Underwater Robot Scientist Can Plan Experiments, Analyze Samples
It’s a robot that could change the way scientists gather data from underwater sources. Researchers from the Monterey Bay Aquarium Research Institute (MBARI) in California have developed a new autonomous underwater vehicle (AUV), and like other AUVs this sophisticated robot can slip under the waves, sweep the ocean floor, collect data, and perform programmed tasks. But “the Gulper” goes one step further–it doesn’t just follow its program, it can also make decisions on its own, and can plan its own route, avoiding hazardous currents and obstacles [BBC].
Explaining how the robot functions, Kim Fulton-Bennett from MBARI said: “We tell it, ‘here’s the range of tasks that we want you to perform’, and it goes off and assesses what is happening in the ocean, making decisions about how much of the range it will cover to get back the data we want” [BBC]. The ocean-going bot has also been described as “a microbiology laboratory in a can,” because it can analyze some samples in situ. The ‘ecogenomic sensor’, which is packed into a roughly 1-metre-long canister, can test for proteins released by microorganisms and even run DNA tests match DNA to determine which species are present [Nature News]. Findings can instantly be relayed to the shore, saving scientists the cumbersome task of transferring samples from site to lab.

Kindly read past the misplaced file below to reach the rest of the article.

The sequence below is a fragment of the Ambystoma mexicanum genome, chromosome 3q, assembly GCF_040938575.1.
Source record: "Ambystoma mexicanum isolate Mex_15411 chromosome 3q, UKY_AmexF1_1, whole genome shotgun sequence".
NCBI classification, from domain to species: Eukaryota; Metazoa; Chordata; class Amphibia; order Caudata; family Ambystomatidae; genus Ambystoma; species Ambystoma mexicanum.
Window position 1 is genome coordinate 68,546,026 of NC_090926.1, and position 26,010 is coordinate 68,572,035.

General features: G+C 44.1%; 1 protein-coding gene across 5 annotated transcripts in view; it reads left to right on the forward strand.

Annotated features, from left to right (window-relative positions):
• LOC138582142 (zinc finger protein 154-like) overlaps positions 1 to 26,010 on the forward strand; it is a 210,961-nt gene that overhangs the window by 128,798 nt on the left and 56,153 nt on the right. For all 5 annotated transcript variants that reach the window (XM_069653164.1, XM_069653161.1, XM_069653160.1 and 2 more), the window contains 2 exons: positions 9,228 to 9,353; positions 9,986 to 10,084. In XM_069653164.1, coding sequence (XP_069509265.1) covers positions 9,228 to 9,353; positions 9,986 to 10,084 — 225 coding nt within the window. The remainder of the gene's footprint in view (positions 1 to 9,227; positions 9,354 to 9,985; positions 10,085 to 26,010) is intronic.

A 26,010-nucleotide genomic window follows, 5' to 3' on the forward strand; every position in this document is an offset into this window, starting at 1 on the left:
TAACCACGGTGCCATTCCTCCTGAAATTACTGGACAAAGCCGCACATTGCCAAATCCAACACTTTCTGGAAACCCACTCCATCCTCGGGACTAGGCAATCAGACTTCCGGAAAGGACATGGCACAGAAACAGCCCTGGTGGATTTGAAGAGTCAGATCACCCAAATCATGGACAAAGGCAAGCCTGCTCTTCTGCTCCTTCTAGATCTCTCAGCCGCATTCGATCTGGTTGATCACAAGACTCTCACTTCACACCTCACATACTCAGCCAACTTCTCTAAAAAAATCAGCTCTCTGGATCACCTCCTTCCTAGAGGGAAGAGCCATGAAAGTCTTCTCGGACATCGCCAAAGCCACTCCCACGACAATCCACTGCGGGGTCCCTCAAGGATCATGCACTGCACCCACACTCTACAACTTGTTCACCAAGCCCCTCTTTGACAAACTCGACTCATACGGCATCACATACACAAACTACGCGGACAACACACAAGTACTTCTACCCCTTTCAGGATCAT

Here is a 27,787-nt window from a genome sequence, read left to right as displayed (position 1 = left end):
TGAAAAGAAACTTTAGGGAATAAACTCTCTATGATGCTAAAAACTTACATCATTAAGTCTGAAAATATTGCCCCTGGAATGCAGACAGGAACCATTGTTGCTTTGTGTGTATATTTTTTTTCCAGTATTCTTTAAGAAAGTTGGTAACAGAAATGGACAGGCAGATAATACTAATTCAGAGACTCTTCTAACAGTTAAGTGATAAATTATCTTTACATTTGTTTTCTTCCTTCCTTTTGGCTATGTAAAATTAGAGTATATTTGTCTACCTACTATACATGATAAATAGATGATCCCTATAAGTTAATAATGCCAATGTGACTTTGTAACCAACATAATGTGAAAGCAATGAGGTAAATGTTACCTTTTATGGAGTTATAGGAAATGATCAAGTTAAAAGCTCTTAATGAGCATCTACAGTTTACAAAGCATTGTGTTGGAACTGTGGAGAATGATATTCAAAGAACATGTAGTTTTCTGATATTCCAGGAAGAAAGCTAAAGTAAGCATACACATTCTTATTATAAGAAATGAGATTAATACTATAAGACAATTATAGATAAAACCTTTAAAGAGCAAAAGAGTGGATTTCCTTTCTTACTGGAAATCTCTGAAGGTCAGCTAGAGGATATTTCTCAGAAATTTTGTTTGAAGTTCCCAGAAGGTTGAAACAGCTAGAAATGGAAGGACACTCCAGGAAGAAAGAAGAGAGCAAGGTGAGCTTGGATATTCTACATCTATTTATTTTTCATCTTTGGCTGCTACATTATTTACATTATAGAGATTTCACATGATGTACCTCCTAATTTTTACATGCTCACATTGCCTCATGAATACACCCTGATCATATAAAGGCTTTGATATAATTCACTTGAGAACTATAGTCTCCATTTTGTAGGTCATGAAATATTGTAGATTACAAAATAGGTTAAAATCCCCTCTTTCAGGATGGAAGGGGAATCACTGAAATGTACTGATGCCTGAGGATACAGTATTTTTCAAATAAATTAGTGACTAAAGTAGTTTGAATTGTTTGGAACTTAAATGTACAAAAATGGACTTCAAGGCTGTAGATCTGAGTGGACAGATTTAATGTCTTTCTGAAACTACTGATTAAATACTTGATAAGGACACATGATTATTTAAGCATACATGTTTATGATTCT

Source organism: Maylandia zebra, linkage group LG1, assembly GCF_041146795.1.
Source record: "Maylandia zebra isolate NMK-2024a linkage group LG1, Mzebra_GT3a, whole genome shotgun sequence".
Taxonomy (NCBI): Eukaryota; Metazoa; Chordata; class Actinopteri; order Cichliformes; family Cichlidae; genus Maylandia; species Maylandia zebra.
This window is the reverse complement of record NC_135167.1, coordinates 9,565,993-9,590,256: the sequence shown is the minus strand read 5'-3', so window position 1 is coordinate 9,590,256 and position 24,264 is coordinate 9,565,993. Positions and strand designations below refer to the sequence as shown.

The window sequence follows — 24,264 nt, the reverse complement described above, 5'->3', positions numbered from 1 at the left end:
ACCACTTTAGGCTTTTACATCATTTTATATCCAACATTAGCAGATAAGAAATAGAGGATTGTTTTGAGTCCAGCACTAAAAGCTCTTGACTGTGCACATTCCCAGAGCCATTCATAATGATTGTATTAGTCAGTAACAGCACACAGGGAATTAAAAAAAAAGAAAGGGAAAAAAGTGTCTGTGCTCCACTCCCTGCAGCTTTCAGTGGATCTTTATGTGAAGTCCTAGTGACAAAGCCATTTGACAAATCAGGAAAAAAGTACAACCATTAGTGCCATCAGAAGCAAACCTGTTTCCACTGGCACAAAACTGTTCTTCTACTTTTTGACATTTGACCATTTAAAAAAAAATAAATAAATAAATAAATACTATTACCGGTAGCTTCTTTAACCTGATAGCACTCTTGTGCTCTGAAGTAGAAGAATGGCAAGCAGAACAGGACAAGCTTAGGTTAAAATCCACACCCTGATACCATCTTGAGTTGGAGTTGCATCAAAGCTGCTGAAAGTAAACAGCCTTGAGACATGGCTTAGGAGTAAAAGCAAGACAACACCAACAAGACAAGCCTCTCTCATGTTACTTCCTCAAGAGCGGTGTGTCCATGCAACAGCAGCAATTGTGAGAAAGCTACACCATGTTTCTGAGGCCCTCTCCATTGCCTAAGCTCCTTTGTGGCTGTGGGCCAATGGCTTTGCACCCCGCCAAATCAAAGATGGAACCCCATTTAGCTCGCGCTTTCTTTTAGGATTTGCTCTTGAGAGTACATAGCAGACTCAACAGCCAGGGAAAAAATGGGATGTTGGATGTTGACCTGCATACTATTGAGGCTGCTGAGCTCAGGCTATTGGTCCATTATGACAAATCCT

Describing the ocean robot at the Ocean Sciences meeting in Portland, the research team explained that the AUV’s software is similar to that used on NASA’s Mars rovers. The software, called “T rex,” allows the machine to detect and avoid obstacles in its path. However, the scientists noted that unlike the Mars Rovers, the AUV has to function at great depths and in total darkness, so it relies less on visual cues. The researchers also modified the software for maximum flexibility so that the robot could decide how to get the best samples. So if a scientist wanted to study the microorganisms living on each side of a temperature gradient, the AUV would find the boundary, follow it, and pick the best spot to take samples [Nature News].
For now, the scientists hope to use the AUV to detect harmful algal blooms which can shut down beaches and cause a downward spike in seaside businesses. They expect to soon find many more applications for the AUV in deep-ocean research.